Document Type




Degree Granting Department

Electrical Engineering

Major Professor

Jing Wang

Committee Member

Thomas M. Weller

Committee Member

Silvia Thomas

Committee Member

Ashok Kumar

Committee Member

Andreas Muller


ALD, Capacitive, CMP, Hybrid, IP3, Tuning


Due to the recent rapid growth in personal mobile communication devices (smartphones, PDA's, tablets, etc.), the wireless market is always looking for new ways to further miniaturize the RF front-ends while reducing the cost and power consumption. For many years, wireless transceivers and subsystems have been relying on high quality factor (Q) passives (e.g., quartz crystal, ceramics) to implement oscillators, filters, and other key RF front-end circuitry elements. However, these off-chip discrete components occupy large chip area and require power-demanding interfacing circuits. As a result, a great deal of research effort has been devoted to the development of micromechanical resonators that are much more amenable to direct integration with integrated circuit (IC).

Over the past few years, vibrating RF MEMS (Micro-Electrical-Mechanical-System) resonator technology has emerged as a viable solution, most notably, the film bulk acoustic resonator (FBAR) and surface acoustic wave (SAW) resonator, which have already been successfully implemented into commercial products. Undoubtedly, micromechanical resonators such as FBAR's can perform as well as if not better than its bulky conventional counterparts and facilitate the miniaturization and power reduction of conventional RF systems. However, in some cases when multi-frequency functionality on a single-chip is needed, FBAR simply won't deliver.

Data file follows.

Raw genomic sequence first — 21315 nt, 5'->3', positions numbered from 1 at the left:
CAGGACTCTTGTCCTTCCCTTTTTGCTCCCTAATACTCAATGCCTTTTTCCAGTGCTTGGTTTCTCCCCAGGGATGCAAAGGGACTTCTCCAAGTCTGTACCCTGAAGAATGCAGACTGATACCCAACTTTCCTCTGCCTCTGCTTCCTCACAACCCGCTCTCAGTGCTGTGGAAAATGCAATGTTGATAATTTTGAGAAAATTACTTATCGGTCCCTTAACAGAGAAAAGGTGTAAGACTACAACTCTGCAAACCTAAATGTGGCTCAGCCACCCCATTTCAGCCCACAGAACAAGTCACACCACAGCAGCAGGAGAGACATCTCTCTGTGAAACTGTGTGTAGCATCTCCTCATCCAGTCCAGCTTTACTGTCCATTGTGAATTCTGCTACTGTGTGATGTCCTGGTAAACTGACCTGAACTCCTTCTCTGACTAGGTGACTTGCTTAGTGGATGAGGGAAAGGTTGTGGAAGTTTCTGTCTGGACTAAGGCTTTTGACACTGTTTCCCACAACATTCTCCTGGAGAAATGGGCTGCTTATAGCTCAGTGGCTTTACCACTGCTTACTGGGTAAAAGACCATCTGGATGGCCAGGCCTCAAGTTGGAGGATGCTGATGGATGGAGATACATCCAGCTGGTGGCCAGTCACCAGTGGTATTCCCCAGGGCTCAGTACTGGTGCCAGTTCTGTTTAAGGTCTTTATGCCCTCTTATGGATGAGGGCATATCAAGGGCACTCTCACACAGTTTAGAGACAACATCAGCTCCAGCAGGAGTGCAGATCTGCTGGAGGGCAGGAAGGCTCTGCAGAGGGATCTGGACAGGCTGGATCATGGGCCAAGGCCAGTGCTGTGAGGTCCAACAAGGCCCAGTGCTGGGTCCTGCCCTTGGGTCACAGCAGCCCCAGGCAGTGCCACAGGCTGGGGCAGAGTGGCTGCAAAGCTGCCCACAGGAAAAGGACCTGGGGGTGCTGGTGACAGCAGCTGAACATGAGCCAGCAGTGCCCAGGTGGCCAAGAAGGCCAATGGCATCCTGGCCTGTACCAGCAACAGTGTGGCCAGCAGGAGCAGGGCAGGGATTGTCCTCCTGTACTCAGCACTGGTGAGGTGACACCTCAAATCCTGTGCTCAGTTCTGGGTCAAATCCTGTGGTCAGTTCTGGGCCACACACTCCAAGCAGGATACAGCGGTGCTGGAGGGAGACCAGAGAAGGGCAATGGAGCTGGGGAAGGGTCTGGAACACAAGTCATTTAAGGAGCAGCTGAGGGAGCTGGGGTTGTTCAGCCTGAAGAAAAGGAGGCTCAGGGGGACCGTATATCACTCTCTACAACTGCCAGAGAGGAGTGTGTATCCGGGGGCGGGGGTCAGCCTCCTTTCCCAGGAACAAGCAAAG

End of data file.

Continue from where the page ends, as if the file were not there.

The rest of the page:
To address this dilemma, contour-mode MEMS resonators have been developed and regarded as the most viable on-chip high-Q alternative. Unlike FBAR, contour-mode resonators use lateral dimensions to define its resonating frequencies, thus allowing for single-chip multi-frequency functionality. However, there is still room for improvement with respect to lowering the motional resistance of these devices to allow matching to 50 Ω electronics, while retaining low power consumption, small size, and simpler manufacturing process.

This dissertation presents the design, fabrication, characterization and experimental analysis of two types of micro-mechanical resonators. Piezoelectrically- and electrostatically-transduced micromechanical resonators will both be shown. Both types of resonator will be fabricated in the same micro-fabrication run, which makes the comparison between the two much more impartial. The impacts of substrate's resistivity over the device performances will also be studied.

Among the most significant results, this dissertation also presents several ideas that are enabled by the use of silicon-on-insulator (SOI) wafer. A novel single-mask fabrication process that can produce capacitive resonator with nano-meter gap is demonstrated. The concept of dual-transduced micro-mechanical resonator is introduced by combining both piezoelectric and capacitive based resonators. Finally, frequency tuning of MEMS resonator are explored and detailed in this work as well.